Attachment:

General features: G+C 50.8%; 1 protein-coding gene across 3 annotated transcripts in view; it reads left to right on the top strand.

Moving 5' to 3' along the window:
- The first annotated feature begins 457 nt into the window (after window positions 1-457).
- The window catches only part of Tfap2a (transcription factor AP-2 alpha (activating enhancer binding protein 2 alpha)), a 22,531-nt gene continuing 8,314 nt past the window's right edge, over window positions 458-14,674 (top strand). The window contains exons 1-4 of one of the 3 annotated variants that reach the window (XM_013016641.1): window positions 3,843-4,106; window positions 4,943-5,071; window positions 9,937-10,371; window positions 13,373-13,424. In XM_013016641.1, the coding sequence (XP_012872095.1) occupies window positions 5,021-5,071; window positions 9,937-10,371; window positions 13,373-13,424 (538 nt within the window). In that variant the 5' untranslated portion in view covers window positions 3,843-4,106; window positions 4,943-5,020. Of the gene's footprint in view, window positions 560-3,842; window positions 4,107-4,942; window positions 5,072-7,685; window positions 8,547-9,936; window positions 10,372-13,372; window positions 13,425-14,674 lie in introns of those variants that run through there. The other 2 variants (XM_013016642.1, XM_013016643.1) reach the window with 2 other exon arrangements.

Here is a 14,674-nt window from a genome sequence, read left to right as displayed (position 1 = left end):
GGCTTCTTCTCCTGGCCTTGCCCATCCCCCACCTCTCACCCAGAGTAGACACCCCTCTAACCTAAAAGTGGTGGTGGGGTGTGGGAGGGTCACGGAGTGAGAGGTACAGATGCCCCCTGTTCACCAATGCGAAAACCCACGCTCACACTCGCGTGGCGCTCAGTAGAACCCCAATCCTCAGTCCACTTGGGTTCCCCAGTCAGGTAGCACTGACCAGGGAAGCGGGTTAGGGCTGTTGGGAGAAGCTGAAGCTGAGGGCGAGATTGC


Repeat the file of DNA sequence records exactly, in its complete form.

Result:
General features: G+C 50.8%; 1 protein-coding gene across 3 annotated transcripts in view; it reads left to right on the top strand.

Moving 5' to 3' along the window:
- The first annotated feature begins 457 nt into the window (after window positions 1-457).
- The window catches only part of Tfap2a (transcription factor AP-2 alpha (activating enhancer binding protein 2 alpha)), a 22,531-nt gene continuing 8,314 nt past the window's right edge, over window positions 458-14,674 (top strand). The window contains exons 1-4 of one of the 3 annotated variants that reach the window (XM_013016641.1): window positions 3,843-4,106; window positions 4,943-5,071; window positions 9,937-10,371; window positions 13,373-13,424. In XM_013016641.1, the coding sequence (XP_012872095.1) occupies window positions 5,021-5,071; window positions 9,937-10,371; window positions 13,373-13,424 (538 nt within the window). In that variant the 5' untranslated portion in view covers window positions 3,843-4,106; window positions 4,943-5,020. Of the gene's footprint in view, window positions 560-3,842; window positions 4,107-4,942; window positions 5,072-7,685; window positions 8,547-9,936; window positions 10,372-13,372; window positions 13,425-14,674 lie in introns of those variants that run through there. The other 2 variants (XM_013016642.1, XM_013016643.1) reach the window with 2 other exon arrangements.

Here is a 14,674-nt window from a genome sequence, read left to right as displayed (position 1 = left end):
GGCTTCTTCTCCTGGCCTTGCCCATCCCCCACCTCTCACCCAGAGTAGACACCCCTCTAACCTAAAAGTGGTGGTGGGGTGTGGGAGGGTCACGGAGTGAGAGGTACAGATGCCCCCTGTTCACCAATGCGAAAACCCACGCTCACACTCGCGTGGCGCTCAGTAGAACCCCAATCCTCAGTCCACTTGGGTTCCCCAGTCAGGTAGCACTGACCAGGGAAGCGGGTTAGGGCTGTTGGGAGAAGCTGAAGCTGAGGGCGAGATTGC